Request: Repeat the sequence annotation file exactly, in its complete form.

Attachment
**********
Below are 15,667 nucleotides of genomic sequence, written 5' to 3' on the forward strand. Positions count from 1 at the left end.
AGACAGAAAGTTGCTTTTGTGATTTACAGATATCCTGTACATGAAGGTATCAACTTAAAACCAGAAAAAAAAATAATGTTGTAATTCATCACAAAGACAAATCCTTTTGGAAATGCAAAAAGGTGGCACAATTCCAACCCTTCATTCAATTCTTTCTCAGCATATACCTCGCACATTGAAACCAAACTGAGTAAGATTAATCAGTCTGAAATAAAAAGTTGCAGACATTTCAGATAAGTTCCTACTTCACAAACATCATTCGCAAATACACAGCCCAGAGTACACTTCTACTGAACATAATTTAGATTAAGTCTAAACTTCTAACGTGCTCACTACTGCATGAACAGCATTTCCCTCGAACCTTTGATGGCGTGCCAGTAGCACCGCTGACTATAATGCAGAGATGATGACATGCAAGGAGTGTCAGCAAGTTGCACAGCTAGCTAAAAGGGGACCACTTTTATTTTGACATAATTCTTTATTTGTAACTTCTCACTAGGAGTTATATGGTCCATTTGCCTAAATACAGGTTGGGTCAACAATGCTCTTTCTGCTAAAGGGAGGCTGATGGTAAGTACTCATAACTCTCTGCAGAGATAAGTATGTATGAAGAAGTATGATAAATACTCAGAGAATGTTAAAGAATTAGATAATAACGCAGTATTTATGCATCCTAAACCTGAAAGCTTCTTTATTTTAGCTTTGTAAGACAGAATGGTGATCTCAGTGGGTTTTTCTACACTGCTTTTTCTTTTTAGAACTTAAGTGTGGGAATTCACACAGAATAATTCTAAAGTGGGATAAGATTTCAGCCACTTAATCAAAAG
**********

Below are 15,667 nucleotides of genomic sequence, written 5' to 3' on the forward strand. Positions count from 1 at the left end.
AGACAGAAAGTTGCTTTTGTGATTTACAGATATCCTGTACATGAAGGTATCAACTTAAAACCAGAAAAAAAAATAATGTTGTAATTCATCACAAAGACAAATCCTTTTGGAAATGCAAAAAGGTGGCACAATTCCAACCCTTCATTCAATTCTTTCTCAGCATATACCTCGCACATTGAAACCAAACTGAGTAAGATTAATCAGTCTGAAATAAAAAGTTGCAGACATTTCAGATAAGTTCCTACTTCACAAACATCATTCGCAAATACACAGCCCAGAGTACACTTCTACTGAACATAATTTAGATTAAGTCTAAACTTCTAACGTGCTCACTACTGCATGAACAGCATTTCCCTCGAACCTTTGATGGCGTGCCAGTAGCACCGCTGACTATAATGCAGAGATGATGACATGCAAGGAGTGTCAGCAAGTTGCACAGCTAGCTAAAAGGGGACCACTTTTATTTTGACATAATTCTTTATTTGTAACTTCTCACTAGGAGTTATATGGTCCATTTGCCTAAATACAGGTTGGGTCAACAATGCTCTTTCTGCTAAAGGGAGGCTGATGGTAAGTACTCATAACTCTCTGCAGAGATAAGTATGTATGAAGAAGTATGATAAATACTCAGAGAATGTTAAAGAATTAGATAATAACGCAGTATTTATGCATCCTAAACCTGAAAGCTTCTTTATTTTAGCTTTGTAAGACAGAATGGTGATCTCAGTGGGTTTTTCTACACTGCTTTTTCTTTTTAGAACTTAAGTGTGGGAATTCACACAGAATAATTCTAAAGTGGGATAAGATTTCAGCCACTTAATCAAAAG